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Pakistan | Family List | Tiliaceae | Corchorus

Corchorus aestuans Linn., Syst. Nat. ed. 10. 1:1079. 1758. Mant. 565. 1771; Hutch. & Da1z., Fl. W. Trop. Afr. ed. 2. 1(2): 308. 1958: Maheshwari, l.c. 89; Jafri, l.c.

Vern.: Chonch.

Corchorus aestuans
Illustration

Credit: Shaukat

  • Corchorus acutangulus auct. non Forsk. (1775); Lam.
  • Corchorus fuscus Roxb.
  • Corchorus oppositiflorus Hassk.

    Erect or spreading, (10-) 20-60 cm tall, much branched, annual herb. Stem and branches purple, pilose. Leaves 3-5-costate, costae hairy to almost glabrous, lanceolate to ovate, 2-9.5 cm long, 1-5 cm broad, oblique or obtuse at the base, serrate, basal serratures prolonged into setaceous appendages or not, glabrous except the hairy to glabrescent costae, acute; petiole 0.5-3(-4) cm long, purple, pilose; stipules setaceous, 5-7 mm long, pilose, purplish green. Cyme antiphyllous, very shortly pedunculate, mostly 2, rarely 3-flowered. Flowers golden yellow, c. 1 cm across, pedicel c. 2 mm long, jointed; bracts akin to stipules, 4-6 mm long, purple. Sepals linear-oblong, c. 4 mm long, hooded and awned at the apex, purple dotted outside, green within, glabrous. Petals obovate, 3.5-5 mm long, c. 3 mm broad, obtuse, hairy at the base. Stamens (12-) 30, filaments c. 3 mm long. Carpels 3; ovary oblong-cylindric, c. 1.5-2 mm long, minutely hairy, 3-loculed, truncate above; style 3-fid, c. 1.5 mm long, stigmas bilobed. Capsules solitary or paired, with 3 fairly stout wings, (10-) 15-25 mm long, c. 4-6 mm in diameter, truncate and terminating in 3, bifid, radiating, 3-7 mm long beaks at apex, 3-loculed, locules transversely septate or aseptate. Seeds blackish-brown, angular, rough, obliquely truncate at both ends.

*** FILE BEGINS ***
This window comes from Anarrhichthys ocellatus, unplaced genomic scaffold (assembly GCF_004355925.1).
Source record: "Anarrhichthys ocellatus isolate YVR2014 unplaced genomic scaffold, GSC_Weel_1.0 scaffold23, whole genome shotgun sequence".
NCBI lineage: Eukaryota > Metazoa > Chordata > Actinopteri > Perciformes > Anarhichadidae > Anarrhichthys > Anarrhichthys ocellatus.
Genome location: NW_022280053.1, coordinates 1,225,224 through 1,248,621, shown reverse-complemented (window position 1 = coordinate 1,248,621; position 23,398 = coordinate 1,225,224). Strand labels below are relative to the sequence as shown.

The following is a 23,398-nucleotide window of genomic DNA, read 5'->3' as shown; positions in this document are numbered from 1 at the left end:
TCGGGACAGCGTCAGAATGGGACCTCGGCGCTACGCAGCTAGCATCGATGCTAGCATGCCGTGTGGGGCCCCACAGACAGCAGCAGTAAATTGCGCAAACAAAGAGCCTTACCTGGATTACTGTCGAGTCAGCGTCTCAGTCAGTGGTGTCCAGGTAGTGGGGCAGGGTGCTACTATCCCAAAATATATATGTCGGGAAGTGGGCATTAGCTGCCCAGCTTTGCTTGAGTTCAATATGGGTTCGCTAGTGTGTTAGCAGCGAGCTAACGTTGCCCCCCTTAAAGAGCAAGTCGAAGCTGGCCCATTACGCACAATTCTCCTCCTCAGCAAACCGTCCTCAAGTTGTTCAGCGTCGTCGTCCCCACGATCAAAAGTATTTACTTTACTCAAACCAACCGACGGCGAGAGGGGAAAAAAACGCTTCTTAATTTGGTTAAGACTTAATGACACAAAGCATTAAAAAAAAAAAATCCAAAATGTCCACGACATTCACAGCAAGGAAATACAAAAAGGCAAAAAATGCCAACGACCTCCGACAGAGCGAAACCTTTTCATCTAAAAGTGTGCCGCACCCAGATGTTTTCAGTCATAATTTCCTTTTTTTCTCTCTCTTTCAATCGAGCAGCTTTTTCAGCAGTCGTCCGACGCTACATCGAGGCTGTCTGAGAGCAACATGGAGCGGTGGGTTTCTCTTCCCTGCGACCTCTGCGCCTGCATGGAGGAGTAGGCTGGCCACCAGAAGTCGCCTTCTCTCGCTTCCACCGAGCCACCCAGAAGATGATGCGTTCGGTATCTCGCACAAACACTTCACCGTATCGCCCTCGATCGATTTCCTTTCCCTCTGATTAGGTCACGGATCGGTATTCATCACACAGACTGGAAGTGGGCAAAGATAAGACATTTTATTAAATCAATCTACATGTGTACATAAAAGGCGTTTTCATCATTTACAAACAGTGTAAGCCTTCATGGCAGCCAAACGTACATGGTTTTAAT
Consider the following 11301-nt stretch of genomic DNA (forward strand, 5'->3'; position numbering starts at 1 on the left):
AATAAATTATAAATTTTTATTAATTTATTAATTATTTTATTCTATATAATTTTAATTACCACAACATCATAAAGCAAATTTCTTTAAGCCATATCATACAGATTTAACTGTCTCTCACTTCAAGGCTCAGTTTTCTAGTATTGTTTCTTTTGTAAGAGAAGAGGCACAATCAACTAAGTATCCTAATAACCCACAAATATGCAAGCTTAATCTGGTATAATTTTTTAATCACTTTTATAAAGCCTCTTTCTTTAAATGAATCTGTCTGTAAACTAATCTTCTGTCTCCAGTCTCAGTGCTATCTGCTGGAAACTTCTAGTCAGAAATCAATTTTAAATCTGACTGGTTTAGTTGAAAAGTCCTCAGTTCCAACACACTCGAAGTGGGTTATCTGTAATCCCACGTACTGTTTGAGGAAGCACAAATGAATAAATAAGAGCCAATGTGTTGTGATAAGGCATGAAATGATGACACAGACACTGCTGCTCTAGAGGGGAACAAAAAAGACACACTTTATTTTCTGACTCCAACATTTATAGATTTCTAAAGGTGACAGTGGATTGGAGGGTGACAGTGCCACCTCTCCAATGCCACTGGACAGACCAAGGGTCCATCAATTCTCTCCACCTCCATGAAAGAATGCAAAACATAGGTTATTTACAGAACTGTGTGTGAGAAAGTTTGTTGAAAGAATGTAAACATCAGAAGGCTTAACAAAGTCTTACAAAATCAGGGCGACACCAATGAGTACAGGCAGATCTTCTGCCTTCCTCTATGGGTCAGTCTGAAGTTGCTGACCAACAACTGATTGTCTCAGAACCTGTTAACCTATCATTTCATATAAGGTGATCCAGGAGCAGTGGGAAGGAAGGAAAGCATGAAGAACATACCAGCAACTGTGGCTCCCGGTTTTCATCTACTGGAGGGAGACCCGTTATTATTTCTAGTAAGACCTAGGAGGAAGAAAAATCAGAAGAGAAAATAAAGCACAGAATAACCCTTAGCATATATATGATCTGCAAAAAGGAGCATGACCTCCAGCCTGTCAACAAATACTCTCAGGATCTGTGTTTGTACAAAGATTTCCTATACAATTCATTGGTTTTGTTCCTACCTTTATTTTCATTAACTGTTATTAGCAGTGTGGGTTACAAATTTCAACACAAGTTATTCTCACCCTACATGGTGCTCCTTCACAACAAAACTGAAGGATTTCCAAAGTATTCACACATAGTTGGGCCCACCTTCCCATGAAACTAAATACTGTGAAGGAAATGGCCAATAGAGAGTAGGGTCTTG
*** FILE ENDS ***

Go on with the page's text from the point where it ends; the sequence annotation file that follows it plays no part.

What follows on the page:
Fl. Per.: August-October.

    Type: “Habitat in America. Calidiore”.

    Distribution: Pakistan, India, Sri Lanka (Ceylon), Bangla Desh, Burma, Malaya, Indo-China, Australia, tropical Africa, West Indies and Central America.

    A common annual in waste lands from sea level to 2000 m, in plains and hills, throughout Pakistan.

    A coarse fibre is occasionally extracted from this plant in parts of India which is of no commercial value. The roots and leaves are said to cure gonorrhoea and used in making an injection for urethral discharge. The seeds are stomachiac and used in pneumonia.


     

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  • Illustration (Shaukat)
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